By Representative Suzanne Weber
My staff and I met with OSHA Director Michael Wood recently to discuss the proposed permanent rules. While much of the hype is around mask-wearing, I have much larger concerns, including requiring employers to invest massive amounts of time and resources in bureaucratic paperwork, document the private health decisions of employees and spend money on additional equipment. We all want to keep everyone safe, but to put such a burden on businesses who have had to struggle just to stay in business is what really concerns me.
Just a quick note on the use of the phrase “permanent rules”. Many people have read that term and understandably think that OSHA is going to require everyone to wear masks forever. There are two types of rules that agencies make: Temporary and Permanent. Temporary rules can be made quickly with limited public input. However, they can only remain in place for 180 days. After that, if an agency wants to keep rules in place, they cannot extend them. They must go through the “Permanent” rule making process, which involves much more robust public input. Director Wood has said that the proposed rules will be repealed at the end of the State of Emergency. No matter what the rules may be, I intend to hold Director Wood to his word.
From The District Video Updates
Here is my latest “from The District” video with my Chief of Staff Adam Schwend. Click the picture to view.
Landlord Compensation Fund has had many technical difficulties but those tasked with administering the program have worked diligently to work around those issues and in many cases have spent hours inputting the applications one on one with landlords.
The Oregon Housing & Community Services are committed to improving the application process. The next round of applications will open in the next few weeks.
Committees I’m Assigned to:
Education – I’m proud to be the Vice Chair of this committee and my number-one concern has been getting our kids back to school safely and taking stock of what we’ve lost over the last year. Despite the incredible work of our teachers, Comprehensive Distance Learning has not been comprehensive at all. Many students are still without reliable internet service, others have no supervision and have fallen off the educational grid altogether. We need to do all that we can to try to fill the gaps in our kids education, but first we need to know the breadth and scope of what has happened to our kids and their education. That’s why I sponsored HB 2962 with the committee chair, Rep. Teresa Alonso Leon. This bill will ensure we take a complete account of what our students missed because of schools being closed. We can’t fix what we don’t know, and I’m happy that we were able to put party aside and work to pass this bill.
Not everything is good in Education, though. I have been incredibly concerned about HB 2942. This would allow the Teachers Standards and Practices Commission to grant teaching licenses to those who have been convicted of some serious crimes, such as selling cocaine, meth, heroin and others within 1,000 feet of a school, as well as prostitution. While I always want to give someone a second chance, it can never, ever be by putting children at risk. I’m proud to be someone who crosses the aisle to get things done, working hard to find common ground. Allowing individuals who have been convicted of life-destroying crimes right at a school’s doorstep to become teachers is absolutely unacceptable and I will fight tooth and nail to prevent this misguided bill from becoming law.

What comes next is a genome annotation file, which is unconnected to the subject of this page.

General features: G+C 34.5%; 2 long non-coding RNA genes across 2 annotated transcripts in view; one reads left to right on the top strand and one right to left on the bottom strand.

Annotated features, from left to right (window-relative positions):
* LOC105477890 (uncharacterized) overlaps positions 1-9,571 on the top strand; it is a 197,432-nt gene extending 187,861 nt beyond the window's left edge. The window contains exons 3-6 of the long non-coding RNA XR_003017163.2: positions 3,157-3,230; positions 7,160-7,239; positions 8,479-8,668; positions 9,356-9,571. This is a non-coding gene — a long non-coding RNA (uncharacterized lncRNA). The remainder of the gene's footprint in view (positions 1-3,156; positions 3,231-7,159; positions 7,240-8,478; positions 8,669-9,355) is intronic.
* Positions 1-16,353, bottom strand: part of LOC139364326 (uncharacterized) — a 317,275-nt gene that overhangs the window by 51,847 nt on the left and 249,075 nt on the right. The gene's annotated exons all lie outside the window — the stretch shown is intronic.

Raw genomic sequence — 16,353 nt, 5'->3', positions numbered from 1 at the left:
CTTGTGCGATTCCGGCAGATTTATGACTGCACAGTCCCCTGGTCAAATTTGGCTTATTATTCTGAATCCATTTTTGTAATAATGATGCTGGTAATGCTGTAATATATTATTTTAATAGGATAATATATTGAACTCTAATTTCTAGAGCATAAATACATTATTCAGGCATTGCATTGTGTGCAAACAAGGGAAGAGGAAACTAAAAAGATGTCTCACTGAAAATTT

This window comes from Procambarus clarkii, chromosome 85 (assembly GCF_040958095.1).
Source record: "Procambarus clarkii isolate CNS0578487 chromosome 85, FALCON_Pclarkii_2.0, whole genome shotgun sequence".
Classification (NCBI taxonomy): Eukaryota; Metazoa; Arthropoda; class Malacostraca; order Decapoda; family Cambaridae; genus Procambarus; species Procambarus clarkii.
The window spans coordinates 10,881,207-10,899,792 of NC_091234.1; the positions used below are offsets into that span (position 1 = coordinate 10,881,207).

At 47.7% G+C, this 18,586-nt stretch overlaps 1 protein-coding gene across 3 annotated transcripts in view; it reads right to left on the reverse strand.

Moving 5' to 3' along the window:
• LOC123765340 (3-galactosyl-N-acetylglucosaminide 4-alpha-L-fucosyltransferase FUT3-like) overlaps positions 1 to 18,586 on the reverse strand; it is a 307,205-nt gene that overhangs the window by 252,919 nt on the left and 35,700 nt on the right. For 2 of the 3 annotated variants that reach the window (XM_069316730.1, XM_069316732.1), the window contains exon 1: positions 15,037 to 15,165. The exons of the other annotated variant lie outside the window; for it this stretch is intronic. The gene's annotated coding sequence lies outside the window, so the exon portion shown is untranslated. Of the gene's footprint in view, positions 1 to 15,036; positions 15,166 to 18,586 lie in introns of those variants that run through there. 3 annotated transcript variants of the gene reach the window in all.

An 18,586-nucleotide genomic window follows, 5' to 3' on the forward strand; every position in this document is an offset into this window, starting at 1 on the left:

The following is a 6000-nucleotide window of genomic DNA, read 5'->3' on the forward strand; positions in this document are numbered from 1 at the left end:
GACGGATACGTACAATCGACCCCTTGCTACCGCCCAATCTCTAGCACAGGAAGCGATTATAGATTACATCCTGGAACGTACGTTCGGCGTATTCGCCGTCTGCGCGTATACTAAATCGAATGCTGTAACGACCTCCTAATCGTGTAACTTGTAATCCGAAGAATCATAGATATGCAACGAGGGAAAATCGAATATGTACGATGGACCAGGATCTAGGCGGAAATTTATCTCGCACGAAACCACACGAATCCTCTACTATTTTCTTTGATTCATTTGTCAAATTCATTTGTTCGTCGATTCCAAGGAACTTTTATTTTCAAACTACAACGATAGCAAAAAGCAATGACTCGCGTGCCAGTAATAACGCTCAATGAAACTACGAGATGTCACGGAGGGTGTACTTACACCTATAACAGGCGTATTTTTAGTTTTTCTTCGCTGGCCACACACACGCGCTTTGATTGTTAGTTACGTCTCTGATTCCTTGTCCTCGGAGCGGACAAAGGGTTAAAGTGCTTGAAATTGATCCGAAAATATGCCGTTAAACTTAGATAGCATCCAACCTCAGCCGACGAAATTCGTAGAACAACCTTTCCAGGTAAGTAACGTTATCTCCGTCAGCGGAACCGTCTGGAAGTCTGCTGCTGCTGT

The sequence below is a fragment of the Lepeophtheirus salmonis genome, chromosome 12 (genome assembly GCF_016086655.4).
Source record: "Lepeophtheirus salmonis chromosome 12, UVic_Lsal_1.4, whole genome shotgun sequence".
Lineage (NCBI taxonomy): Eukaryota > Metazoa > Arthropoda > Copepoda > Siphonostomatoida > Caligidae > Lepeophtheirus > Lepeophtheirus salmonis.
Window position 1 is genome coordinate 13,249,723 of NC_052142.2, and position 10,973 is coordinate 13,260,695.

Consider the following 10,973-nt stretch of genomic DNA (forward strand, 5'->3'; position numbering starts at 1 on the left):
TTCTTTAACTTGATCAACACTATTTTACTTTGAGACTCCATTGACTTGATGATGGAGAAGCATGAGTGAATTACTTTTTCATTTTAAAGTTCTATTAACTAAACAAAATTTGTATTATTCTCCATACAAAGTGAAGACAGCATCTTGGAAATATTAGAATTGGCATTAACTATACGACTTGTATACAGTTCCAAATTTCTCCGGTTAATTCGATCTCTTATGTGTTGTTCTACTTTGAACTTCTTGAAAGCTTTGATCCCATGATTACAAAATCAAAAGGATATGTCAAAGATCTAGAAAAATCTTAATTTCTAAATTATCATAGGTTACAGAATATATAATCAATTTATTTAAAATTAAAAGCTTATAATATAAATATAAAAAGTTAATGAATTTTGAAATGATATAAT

Early Childhood – Just this week we passed four bills with bipartisan support to make childcare more affordable and accessible for families, provide broader and more immediate access to paid family leave and address a safety concern to protect infant lives.
Accessible childcare and paid family leave are so important for providing stability in family life. Whatever we can do as legislators to make life easier for Oregonians should be our top priorities.
You can read the actual bill and testimony by clicking on the bill number below.
HB 3109:Reduces restrictions to allow for additional childcare locations.
HB 2484: Allows more dwellings to be used as family childcare homes.
HB 2474: Includes closure of childcare providers or schools due to a public health emergency as a qualifying purpose to take paid family leave. Reduces the amount of time before an employee can take family leave from 180 days to 30 days.
HB 3379: Bans the sale of crib bumper pads in Oregon that have caused infant deaths.
Housing – The House Housing Committee has taken up a great deal of technical bills that I hope will be “arrows in the quiver” to address the housing crisis we have not only in District 32, but in the entire state.
For example, HB 2007 was supported by Habitat for Humanity. It would provide technical assistance for organizations that work with low-income households to increase homeownership among underserved communities. While we also need to ensure that we work on increasing rental housing, homeownership is the best guarantee of wealth-building in Oregon and in the entire country. Because of that, I’ve been pleased to support bills like HB 2007 that encourage homeownership for those who may not have been able to achieve the American Dream otherwise.
How to Reach My Office
I need to continue to hear from the people throughout our district while the legislative process continues so that I can stay in tune with what is happening locally.
Contact my office directly at Rep.SuzanneWeber@oregonlegislature.gov or by calling 503-300-4493.
My Team is here to help!
Katy Pritchard, my Constituent Services Director, is located in Astoria and is one more way that I am able to stay connected to our district while serving in Salem.
Contact Katy at email@example.com or 503-986-1432.